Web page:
The fundamental contention of the learned counsel appearing for the Chancellor that the Chancellor has uncontrolled power of appointing the Vice-Chancellor is therefore altogether untenable. It is unrestricted only when the Committee fails to submit the panel. Otherwise it is restricted by the mode prescribed in Sub-sections (1), (2) and (3) by which, and by which alone, the Chancellor can appoint the Vice-Chancellor. The object of the provision is clearly to place beyond the pale of parochial or local influence or improper pressure the matter of the selection of the Vice-Chancellor, giving at the same time to the University, through its executive body viz. the Executive Council, an indirect voice in the matter of selection, The Vice-Chancellor is under Section 8 of the Act an officer of the University, Ordinarily, therefore, the proper authority to select and appoint the Vice-Chancellor would be the University Court or the Senate. But it is common knowledge that in Universities where the Vice-Chancellor, is selected by a process of election by the University Court or the Senate the selection is in many cases not entirely free from the trammels of political or party associations or parochial influence. Very often this has resulted in the appointment of a person not well-qualified or suited to fill the high office of the Vice-Chancellor. In order to avoid the play of these forces in the selection of a person for appointment as the Vice-Chancellor and to secure the services of a person of learning, qualifications, independence and standing for the University the Legislature devised the mode prescribed in Section 11.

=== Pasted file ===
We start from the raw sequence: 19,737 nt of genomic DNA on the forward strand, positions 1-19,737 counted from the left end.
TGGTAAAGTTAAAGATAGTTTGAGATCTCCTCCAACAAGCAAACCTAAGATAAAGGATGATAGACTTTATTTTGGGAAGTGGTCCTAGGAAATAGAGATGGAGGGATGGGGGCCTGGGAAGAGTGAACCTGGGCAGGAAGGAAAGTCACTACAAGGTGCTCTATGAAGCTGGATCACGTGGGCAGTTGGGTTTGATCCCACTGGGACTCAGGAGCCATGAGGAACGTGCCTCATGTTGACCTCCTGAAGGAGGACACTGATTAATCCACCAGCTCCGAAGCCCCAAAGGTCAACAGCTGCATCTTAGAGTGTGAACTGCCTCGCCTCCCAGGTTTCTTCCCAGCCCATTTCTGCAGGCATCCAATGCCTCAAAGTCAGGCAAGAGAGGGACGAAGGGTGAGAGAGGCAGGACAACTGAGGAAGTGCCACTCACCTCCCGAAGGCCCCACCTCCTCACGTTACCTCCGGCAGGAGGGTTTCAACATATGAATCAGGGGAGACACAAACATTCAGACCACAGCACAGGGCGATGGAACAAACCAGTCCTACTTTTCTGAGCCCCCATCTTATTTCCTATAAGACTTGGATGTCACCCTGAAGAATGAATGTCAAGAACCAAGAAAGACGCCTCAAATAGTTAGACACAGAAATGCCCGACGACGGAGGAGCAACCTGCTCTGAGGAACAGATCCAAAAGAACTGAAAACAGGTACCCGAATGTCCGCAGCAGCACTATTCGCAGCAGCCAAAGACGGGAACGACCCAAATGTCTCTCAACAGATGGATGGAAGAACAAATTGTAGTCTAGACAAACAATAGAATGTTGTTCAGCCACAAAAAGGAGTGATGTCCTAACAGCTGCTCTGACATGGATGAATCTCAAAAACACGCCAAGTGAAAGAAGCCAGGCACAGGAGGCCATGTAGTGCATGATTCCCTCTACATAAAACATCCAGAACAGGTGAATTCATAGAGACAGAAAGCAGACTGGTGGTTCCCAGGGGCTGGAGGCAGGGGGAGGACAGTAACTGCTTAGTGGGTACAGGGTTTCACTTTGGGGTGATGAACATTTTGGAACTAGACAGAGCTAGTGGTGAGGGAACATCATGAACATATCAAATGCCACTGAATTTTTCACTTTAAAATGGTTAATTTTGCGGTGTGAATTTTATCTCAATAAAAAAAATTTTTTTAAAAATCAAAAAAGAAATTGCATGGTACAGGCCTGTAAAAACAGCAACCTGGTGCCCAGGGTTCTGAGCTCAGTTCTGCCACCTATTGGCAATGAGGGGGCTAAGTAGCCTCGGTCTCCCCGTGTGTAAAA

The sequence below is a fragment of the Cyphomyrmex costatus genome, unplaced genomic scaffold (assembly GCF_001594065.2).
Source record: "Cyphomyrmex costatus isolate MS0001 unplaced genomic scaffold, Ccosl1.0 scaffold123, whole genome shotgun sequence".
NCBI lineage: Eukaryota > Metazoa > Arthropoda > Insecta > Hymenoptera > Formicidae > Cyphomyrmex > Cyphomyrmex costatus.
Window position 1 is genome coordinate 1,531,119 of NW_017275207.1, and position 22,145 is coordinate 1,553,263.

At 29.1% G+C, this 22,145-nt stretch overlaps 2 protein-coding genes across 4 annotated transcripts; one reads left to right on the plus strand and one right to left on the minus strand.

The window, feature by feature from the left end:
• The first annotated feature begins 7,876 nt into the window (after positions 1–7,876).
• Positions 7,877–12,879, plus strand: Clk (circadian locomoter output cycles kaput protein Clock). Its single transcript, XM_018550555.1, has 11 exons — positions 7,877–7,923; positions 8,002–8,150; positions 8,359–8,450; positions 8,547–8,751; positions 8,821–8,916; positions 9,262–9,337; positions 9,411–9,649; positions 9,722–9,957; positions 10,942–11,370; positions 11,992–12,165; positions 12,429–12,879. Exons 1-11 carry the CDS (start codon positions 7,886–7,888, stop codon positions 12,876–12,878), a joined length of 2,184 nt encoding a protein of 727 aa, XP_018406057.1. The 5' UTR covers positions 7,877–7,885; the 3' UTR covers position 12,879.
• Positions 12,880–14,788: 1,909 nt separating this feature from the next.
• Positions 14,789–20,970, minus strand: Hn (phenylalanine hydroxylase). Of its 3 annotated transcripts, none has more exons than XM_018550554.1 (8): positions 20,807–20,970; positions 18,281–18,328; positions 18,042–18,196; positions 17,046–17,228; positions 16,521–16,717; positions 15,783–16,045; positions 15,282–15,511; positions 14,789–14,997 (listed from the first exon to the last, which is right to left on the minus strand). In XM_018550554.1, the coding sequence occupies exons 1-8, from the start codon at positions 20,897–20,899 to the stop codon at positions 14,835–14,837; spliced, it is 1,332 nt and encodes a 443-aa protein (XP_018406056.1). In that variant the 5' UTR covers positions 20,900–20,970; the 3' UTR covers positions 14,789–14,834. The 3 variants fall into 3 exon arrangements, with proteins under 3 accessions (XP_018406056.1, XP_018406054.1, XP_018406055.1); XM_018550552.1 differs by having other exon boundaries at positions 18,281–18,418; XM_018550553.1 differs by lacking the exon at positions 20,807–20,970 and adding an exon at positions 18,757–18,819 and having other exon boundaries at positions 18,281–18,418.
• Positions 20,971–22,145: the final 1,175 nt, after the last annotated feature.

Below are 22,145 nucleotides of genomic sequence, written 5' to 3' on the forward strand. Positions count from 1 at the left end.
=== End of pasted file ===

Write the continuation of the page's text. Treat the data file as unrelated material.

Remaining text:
The interposition of the Committee constituted under Sub-sections (2) and (3) between the Executive Council and the Chancellor has an importance of its own which must be recognized, whether the practical moment of this arrangement is really considerable or not. It is to control the power of the Chancellor in making the appointment of the Vice-Chancellor and to limit it to the selection of a person from a panel of names recommended by the Committee. It is also to give to the Executive Council an effective say in the matter of appointment and to make it feel a responsibility in the matter ay giving to the Executive Council the right of appointment of two out of the three members of the Committee who are unconnected with the University or a college. The two persons appointed by the Executive Council have thus a controlling voice in the preparation of the panel of names to be submitted to the Chancellor. It is also to make the two persons unconnected with the University or a college and appointed by the Executive Council feel that they sit on the Committee as representatives of the University and owe to it the duty and responsibility of recommending proper persons for appointment as the Vice-Chancellor, unmoved by any political considerations, or party associations or local influences. A construction, which may result in the very defeasance of this primary and real object, of the material sub-sections of Section 11 cannot clearly be adopted.